Summary of “The New York Review of Books”

It is no wonder that the planet’s carbon emissions, which had seemed to plateau in mid-decade, are again on the rise: preliminary figures indicate that a new record will be set in 2018.This is the backdrop against which the IPCC report arrives, written by ninety-one scientists from forty countries.
The burden of climate change falls first and heaviest on the poorest nations, who of course have done the least to cause the crisis.
The report provides few truly new insights for those who have been paying attention to the issue.
As the new report concedes, there is “No documented historical precedent” for change at the speed that the science requires.
Since the last IPCC report, a series of newspaper exposés has made it clear that the big oil companies knew all about climate change even before it became a public issue in the late 1980s, and that, instead of owning up to that knowledge, they sponsored an enormously expensive campaign to obfuscate the science.
The next Democratic primary season might allow a real climate champion to emerge who would back what the rising progressive star Alexandria Ocasio-Cortez called a “Green New Deal”; in turn a revitalized America could theoretically help lead the planet back to sanity.
In October, the attorney general for New York State filed suit against ExxonMobil, claiming the company defrauded shareholders by downplaying the risks of climate change.
If we keep doing that, climate change will no longer be a problem, because calling something a problem implies there’s still a solution.

The orginal article.

Summary of “How France created the metric system”

It is just one of many sites in Paris that point to the long and fascinating history of the metric system.
Today, the metric system, which was created in France, is the official system of measurement for every country in the world except three: the United States, Liberia and Myanmar, also known as Burma.
In France alone, it was estimated at that time that at least 250,000 different units of weights and measures were in use during the Ancien Régime.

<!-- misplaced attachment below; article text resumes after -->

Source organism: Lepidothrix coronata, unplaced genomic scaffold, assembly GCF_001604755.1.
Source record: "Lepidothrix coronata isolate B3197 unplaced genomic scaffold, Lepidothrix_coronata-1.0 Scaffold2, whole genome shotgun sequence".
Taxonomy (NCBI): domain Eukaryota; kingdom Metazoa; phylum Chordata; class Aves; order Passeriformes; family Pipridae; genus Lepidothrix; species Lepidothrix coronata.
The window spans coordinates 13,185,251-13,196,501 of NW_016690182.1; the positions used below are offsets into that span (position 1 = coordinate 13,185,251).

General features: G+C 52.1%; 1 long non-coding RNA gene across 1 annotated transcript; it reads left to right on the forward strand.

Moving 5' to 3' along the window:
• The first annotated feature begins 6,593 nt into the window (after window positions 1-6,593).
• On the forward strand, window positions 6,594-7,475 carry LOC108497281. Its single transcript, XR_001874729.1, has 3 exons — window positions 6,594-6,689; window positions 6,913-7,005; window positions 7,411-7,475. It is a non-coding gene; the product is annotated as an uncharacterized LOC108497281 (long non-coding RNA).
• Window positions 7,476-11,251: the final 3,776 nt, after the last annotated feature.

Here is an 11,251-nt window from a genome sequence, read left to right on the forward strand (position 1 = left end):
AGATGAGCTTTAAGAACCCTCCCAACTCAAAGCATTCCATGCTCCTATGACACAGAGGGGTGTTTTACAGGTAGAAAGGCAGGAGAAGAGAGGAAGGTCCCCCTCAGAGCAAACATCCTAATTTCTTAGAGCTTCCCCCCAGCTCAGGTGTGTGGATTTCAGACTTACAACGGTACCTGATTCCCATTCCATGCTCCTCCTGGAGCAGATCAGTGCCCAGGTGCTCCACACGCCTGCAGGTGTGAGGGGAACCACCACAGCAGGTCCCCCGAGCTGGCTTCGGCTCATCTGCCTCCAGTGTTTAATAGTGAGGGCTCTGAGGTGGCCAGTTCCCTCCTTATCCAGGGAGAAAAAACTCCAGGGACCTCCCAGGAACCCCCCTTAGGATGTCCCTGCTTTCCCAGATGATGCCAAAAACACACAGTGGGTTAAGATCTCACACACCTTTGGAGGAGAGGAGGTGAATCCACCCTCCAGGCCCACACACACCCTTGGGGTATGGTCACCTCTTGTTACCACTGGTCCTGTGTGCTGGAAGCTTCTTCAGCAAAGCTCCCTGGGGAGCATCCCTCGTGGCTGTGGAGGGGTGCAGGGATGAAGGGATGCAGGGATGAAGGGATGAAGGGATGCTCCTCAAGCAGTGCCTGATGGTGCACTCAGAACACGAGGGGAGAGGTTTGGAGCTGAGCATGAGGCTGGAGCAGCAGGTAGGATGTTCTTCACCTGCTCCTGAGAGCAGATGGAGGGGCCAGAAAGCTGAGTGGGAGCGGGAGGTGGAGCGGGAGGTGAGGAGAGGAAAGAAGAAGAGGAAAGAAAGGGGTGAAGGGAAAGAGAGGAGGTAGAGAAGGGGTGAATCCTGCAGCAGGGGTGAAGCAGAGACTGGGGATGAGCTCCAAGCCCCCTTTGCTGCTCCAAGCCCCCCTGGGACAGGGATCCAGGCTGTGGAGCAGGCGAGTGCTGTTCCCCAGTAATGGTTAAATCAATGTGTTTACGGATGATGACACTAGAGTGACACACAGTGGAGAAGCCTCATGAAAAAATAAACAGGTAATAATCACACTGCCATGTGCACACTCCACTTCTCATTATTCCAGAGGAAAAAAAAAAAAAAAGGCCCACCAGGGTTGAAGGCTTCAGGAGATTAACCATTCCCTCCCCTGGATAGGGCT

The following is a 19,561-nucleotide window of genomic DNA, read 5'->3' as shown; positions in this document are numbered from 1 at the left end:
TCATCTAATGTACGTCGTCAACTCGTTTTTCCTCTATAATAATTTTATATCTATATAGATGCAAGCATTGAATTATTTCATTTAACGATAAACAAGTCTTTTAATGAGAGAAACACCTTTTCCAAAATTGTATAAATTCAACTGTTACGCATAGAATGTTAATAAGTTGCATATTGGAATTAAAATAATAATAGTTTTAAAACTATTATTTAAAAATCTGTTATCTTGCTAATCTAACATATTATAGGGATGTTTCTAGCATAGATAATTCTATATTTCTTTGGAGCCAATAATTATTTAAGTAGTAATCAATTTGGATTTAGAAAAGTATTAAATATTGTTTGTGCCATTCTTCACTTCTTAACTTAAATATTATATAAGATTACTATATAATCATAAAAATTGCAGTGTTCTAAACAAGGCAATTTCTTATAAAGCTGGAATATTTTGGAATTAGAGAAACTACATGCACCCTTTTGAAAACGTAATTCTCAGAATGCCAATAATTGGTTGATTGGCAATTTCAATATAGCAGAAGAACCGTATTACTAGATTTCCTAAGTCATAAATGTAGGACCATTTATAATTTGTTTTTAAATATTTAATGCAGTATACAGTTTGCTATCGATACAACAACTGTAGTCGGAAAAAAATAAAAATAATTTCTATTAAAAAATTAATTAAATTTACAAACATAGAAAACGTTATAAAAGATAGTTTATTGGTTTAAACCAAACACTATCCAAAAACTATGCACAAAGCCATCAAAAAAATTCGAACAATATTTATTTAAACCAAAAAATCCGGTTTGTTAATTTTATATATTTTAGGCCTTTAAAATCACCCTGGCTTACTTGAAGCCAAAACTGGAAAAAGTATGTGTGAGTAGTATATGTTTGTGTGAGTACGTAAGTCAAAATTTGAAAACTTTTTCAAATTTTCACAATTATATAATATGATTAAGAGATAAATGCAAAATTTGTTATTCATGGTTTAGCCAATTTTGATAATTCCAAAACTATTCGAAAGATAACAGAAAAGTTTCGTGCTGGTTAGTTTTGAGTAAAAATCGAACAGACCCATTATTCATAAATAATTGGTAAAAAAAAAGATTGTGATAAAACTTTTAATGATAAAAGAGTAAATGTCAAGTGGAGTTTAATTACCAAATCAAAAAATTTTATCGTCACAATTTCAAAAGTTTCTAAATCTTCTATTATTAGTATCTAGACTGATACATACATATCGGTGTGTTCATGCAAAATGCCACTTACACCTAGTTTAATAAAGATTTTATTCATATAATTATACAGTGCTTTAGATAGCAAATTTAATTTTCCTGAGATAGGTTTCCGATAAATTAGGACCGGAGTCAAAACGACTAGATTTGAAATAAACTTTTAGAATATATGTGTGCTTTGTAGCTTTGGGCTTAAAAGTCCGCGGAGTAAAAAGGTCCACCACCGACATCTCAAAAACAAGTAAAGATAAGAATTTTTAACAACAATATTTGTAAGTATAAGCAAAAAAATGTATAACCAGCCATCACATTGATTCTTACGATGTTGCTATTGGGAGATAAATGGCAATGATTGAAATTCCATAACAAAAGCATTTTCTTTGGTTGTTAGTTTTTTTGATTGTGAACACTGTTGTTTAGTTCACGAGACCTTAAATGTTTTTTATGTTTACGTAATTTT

While decimal time did not stick, the new decimal system of measurement, which is the basis of the metre and the kilogram, remains with us today.
Using the latest equipment and the mathematical process of triangulation to measure the meridian arc between these two sea-level locations, and then extrapolating the distance between the North Pole and the equator by extending the arc to an ellipse, the two astronomers aimed to meet back in Paris to come up with the new, universal standard of measurement within one year.
During Delambre’s time, it served as another kind of mausoleum – a warehouse for all the old weights and measures that had been sent in by towns from all over France in anticipation of the new system.
The Paris authorities were so exasperated at the public’s refusal to give up their old measure that they even sent police inspectors to marketplaces to enforce the new system.
Eventually, in 1812, Napoleon abandoned the metric system; although it was still taught in school, he largely let people use whichever measures they liked until it was reinstated in 1840.

The orginal article.

Summary of “Welcome to Paris’s Delicious, Wine-Soaked, Never-Ending Block Party”

Similar joints exist across Paris, but what sets Savoir Vivre’s apart is that all four of its venues-Vivant, Déviant, Da Graziella, and Hôtel Bourbon-are owned by 30-year-old Arnaud Lacombe, who, by a mixture of luck and an intuitive sense of how young people like to party, did the opposite of what most restaurateurs do.
Arnaud’s food-and-libation kingdom is called Savoir Vivre, which literally translates to “Knowing how to live.” Though he didn’t plan to create one of the city’s most raucous nightlife destinations, Arnaud was determined to design an experience around something he thought was too hard to find in Paris: pure pleasure.
So Arnaud bought two sleepy restaurants on the same block and decided to do something drastically un-French: turn one of them, originally a Belle Époque bird shop, into a Neapolitan pizza joint.
Shortly thereafter, Arnaud met a hungry 23-year-old chef named Pierre Touitou, whom he installed in the cramped kitchen of the other restaurant, which he opened as Vivant in 2016.
As is a good all-night rager at Hôtel Bourbon, Arnaud’s third property, which inhabits the basement of the old Bronco space.
Since hosting its first party, in October 2017, Hôtel Bourbon has become a clubhouse for the French fashion elite and celebs like Kid Cudi and Emily Ratajkowski, but Guillaume and Arnaud make sure the 200 guests who make it past the velvet rope represent Paris’s socio-cultural flavor.
There you have the ultimate Paris party game plan, a road map for how to enjoy life in style.